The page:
Magna among Canadian companies idling Russian operations in wake of Ukraine invasion

Canadian auto parts maker Magna International Inc. is joining other Canadian companies in standing up against aggression in Ukraine by idling its Russian operations.

Magna employs about 2,500 people in Russia and has 6 plants there

A metallic silver sign with word magna is displayed under a light.
The Magna International logo is seen in a May 2013 file photo. Magna International is joining other Canadian companies in idling its Russian operations following the country's invasion of Ukraine. (Nathan Denette/The Canadian Press)

Magna International Inc. is joining other Canadian companies in standing up against aggression in Ukraine by idling its Russian operations.

"Like most in the international community, we remain deeply concerned with the very unfortunate situation in Ukraine," company spokesperson Tracy Fuerst said Thursday in an email.

The Ontario-based auto parts maker has six plants in Russia and about 2,500 employees.

Although it doesn't have facilities in Ukraine, Magna says thousands of Ukrainians work in its global operations, along with Russians it says share the same values of "human rights, diversity and inclusion."

Magna also says it is making a significant donation to the UN refugee agency and will match employee contributions.

The action comes a day after Kinross Gold Corp. said it was suspending all activities at its Udinsk development project in Far East Russia and is in the process of suspending operations at its Kupol mine.

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Other actions by Canadian companies

Two other Canadian companies also took action in response to Russia's invasion of Ukraine.

Purpose Investments Inc. said Thursday it has divested all direct holdings of Russian companies and pledged to cease new investments as long as Russia's invasion of Ukraine persists.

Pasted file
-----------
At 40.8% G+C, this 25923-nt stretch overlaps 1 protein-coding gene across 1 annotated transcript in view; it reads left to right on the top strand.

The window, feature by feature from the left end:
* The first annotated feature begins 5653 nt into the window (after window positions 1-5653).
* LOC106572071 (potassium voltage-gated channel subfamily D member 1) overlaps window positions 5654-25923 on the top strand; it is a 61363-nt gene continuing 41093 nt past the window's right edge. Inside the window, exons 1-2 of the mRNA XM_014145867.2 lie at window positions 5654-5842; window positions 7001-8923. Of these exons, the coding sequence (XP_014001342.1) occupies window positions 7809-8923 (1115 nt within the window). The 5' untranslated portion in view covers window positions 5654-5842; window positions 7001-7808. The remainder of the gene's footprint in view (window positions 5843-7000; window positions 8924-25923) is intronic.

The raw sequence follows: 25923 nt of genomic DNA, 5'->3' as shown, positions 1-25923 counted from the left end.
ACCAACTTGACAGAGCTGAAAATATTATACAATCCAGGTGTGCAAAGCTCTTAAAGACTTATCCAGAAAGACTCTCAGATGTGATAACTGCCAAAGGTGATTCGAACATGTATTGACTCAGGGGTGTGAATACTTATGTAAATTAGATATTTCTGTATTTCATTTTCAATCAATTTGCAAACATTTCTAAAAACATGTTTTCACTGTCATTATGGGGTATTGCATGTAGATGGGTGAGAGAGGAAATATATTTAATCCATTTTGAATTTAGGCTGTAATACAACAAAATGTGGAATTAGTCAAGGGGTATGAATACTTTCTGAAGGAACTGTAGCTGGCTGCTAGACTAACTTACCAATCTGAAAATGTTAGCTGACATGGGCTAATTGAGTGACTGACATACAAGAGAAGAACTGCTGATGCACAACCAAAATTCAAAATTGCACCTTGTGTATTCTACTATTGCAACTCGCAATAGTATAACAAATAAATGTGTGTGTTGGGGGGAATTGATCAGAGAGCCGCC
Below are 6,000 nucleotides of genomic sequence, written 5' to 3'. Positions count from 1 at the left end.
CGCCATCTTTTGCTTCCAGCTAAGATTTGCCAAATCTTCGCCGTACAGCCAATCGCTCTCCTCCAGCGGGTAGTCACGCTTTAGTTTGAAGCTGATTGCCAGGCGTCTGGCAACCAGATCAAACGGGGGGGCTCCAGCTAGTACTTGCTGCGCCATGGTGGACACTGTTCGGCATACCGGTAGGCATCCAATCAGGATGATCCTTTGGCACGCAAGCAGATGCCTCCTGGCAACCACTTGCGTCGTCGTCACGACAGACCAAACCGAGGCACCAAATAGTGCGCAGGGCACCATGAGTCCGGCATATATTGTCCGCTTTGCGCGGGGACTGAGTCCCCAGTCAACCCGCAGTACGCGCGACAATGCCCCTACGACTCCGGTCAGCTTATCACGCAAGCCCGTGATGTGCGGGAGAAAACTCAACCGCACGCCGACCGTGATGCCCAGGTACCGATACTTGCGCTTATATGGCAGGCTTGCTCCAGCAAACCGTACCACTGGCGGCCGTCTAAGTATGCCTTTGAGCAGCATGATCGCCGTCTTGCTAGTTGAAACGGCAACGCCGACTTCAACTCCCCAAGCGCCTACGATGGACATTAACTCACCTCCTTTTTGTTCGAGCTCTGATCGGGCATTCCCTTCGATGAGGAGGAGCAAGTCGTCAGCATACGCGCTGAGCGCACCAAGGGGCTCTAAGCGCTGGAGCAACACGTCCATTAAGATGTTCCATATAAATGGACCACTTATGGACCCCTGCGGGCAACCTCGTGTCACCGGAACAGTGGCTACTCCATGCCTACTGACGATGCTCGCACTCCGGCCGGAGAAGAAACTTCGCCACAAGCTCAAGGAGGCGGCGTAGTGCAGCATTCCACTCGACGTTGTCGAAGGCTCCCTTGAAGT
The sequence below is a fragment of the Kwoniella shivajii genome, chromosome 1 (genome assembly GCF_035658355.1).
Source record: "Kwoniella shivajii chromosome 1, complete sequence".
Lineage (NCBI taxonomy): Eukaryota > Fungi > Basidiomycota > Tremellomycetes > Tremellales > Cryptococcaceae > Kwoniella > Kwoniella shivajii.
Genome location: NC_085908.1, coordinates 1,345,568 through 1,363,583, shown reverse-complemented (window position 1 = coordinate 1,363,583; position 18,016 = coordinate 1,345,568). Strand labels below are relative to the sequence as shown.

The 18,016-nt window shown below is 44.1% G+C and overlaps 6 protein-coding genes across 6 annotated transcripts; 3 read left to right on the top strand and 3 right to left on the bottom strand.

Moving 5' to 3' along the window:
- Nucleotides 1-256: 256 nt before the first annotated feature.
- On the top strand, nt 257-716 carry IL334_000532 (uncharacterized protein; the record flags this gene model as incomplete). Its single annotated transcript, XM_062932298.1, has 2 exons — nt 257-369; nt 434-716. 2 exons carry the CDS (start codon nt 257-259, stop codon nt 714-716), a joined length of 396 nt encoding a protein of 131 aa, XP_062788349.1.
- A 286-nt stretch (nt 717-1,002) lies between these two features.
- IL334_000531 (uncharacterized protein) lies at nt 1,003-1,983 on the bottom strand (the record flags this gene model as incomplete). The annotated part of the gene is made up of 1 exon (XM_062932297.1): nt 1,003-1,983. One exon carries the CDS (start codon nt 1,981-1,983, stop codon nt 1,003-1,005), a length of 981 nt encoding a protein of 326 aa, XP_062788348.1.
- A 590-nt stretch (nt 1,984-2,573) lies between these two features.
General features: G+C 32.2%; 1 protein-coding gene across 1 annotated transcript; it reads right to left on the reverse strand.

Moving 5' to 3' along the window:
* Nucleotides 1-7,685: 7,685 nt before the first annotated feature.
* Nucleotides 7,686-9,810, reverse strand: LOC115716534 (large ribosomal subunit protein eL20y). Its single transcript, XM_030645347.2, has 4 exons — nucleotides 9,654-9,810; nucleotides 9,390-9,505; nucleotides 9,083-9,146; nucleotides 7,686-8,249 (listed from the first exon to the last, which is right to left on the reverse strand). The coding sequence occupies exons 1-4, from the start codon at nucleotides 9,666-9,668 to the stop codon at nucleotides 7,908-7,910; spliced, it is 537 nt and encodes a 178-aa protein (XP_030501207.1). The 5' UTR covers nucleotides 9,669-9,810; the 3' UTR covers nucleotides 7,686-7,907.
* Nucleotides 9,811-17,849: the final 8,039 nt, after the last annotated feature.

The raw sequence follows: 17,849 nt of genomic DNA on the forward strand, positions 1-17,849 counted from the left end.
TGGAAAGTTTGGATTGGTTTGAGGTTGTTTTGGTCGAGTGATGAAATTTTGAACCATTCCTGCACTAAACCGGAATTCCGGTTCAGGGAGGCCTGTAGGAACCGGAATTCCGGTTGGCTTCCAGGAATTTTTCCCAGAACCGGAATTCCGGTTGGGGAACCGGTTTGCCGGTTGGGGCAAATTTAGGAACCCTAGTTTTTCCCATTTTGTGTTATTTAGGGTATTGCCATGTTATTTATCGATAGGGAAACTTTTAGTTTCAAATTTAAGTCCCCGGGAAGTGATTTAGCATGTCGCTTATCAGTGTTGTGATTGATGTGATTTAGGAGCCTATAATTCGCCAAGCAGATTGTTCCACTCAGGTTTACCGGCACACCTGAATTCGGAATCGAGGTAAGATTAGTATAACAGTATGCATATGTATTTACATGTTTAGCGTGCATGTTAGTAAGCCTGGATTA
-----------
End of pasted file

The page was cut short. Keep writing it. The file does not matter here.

"Like so many Canadians, we have an undeniable urge to do all we can to support those who are suffering," Som Seif, CEO and founder of the Toronto-based company, said in a news release.

"We took a stance many years ago to embed [environmental, social and governance] factors into all our investments portfolios, and believe there is no better test on a firm's ESG principles than this. We simply do not feel that it's appropriate to have our clients' capital supporting Russian companies or businesses that are engaged in direct business in Russia."

Purpose has also called for the investment industry to support the divesting of Russian assets in their portfolios.

It said asset managers and pension funds representing over $200 billion in assets have made this pledge.

"By rallying the asset management and pension industries together, we can spread the message far and wide that we cannot and will not support tyranny and the suffering it causes," Seif said.

The Public Sector Pension Investment Board (PSP Investments) also said it took steps last week to divest all its Russian investments.

"All residual positions will be written down to zero and PSP Investments is committed to exiting this market as soon as market conditions permit," it stated Thursday.

The Montreal-based PSP said it doesn't have material exposure to Russian investments and does not hold any private direct investments in Russia. Its exposure is mainly through passive index replication activities and external investment manager activities.

PSP is one of Canada's largest pension investment managers with $204.5 billion of net assets under management as of March 31, 2021.